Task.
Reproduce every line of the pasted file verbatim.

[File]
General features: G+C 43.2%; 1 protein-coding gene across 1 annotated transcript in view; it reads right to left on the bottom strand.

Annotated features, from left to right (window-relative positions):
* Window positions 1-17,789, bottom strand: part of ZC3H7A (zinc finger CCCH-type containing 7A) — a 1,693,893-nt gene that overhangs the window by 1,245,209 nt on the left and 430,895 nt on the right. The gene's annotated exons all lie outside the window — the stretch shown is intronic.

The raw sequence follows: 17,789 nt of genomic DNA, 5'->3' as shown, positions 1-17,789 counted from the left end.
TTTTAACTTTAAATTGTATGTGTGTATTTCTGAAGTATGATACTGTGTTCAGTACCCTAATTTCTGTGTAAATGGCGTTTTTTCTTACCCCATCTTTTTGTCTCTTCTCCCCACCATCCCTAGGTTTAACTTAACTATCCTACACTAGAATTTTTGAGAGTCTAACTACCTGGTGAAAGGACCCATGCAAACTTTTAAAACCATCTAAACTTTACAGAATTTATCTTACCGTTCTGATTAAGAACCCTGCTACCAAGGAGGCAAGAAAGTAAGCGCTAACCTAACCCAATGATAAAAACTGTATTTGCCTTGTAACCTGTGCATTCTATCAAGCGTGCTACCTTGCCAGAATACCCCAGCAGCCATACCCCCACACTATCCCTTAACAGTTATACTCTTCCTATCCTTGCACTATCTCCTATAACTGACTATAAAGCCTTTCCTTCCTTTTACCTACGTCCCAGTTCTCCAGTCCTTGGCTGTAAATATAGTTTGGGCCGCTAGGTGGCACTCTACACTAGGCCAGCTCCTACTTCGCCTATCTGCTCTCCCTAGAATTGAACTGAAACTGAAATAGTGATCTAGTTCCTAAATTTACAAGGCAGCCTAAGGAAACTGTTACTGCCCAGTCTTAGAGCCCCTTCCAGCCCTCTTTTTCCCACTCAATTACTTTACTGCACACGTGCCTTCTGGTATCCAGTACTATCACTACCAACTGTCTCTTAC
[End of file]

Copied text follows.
General features: G+C 43.2%; 1 protein-coding gene across 1 annotated transcript in view; it reads right to left on the bottom strand.

Annotated features, from left to right (window-relative positions):
* Window positions 1-17,789, bottom strand: part of ZC3H7A (zinc finger CCCH-type containing 7A) — a 1,693,893-nt gene that overhangs the window by 1,245,209 nt on the left and 430,895 nt on the right. The gene's annotated exons all lie outside the window — the stretch shown is intronic.

The raw sequence follows: 17,789 nt of genomic DNA, 5'->3' as shown, positions 1-17,789 counted from the left end.
TTTTAACTTTAAATTGTATGTGTGTATTTCTGAAGTATGATACTGTGTTCAGTACCCTAATTTCTGTGTAAATGGCGTTTTTTCTTACCCCATCTTTTTGTCTCTTCTCCCCACCATCCCTAGGTTTAACTTAACTATCCTACACTAGAATTTTTGAGAGTCTAACTACCTGGTGAAAGGACCCATGCAAACTTTTAAAACCATCTAAACTTTACAGAATTTATCTTACCGTTCTGATTAAGAACCCTGCTACCAAGGAGGCAAGAAAGTAAGCGCTAACCTAACCCAATGATAAAAACTGTATTTGCCTTGTAACCTGTGCATTCTATCAAGCGTGCTACCTTGCCAGAATACCCCAGCAGCCATACCCCCACACTATCCCTTAACAGTTATACTCTTCCTATCCTTGCACTATCTCCTATAACTGACTATAAAGCCTTTCCTTCCTTTTACCTACGTCCCAGTTCTCCAGTCCTTGGCTGTAAATATAGTTTGGGCCGCTAGGTGGCACTCTACACTAGGCCAGCTCCTACTTCGCCTATCTGCTCTCCCTAGAATTGAACTGAAACTGAAATAGTGATCTAGTTCCTAAATTTACAAGGCAGCCTAAGGAAACTGTTACTGCCCAGTCTTAGAGCCCCTTCCAGCCCTCTTTTTCCCACTCAATTACTTTACTGCACACGTGCCTTCTGGTATCCAGTACTATCACTACCAACTGTCTCTTAC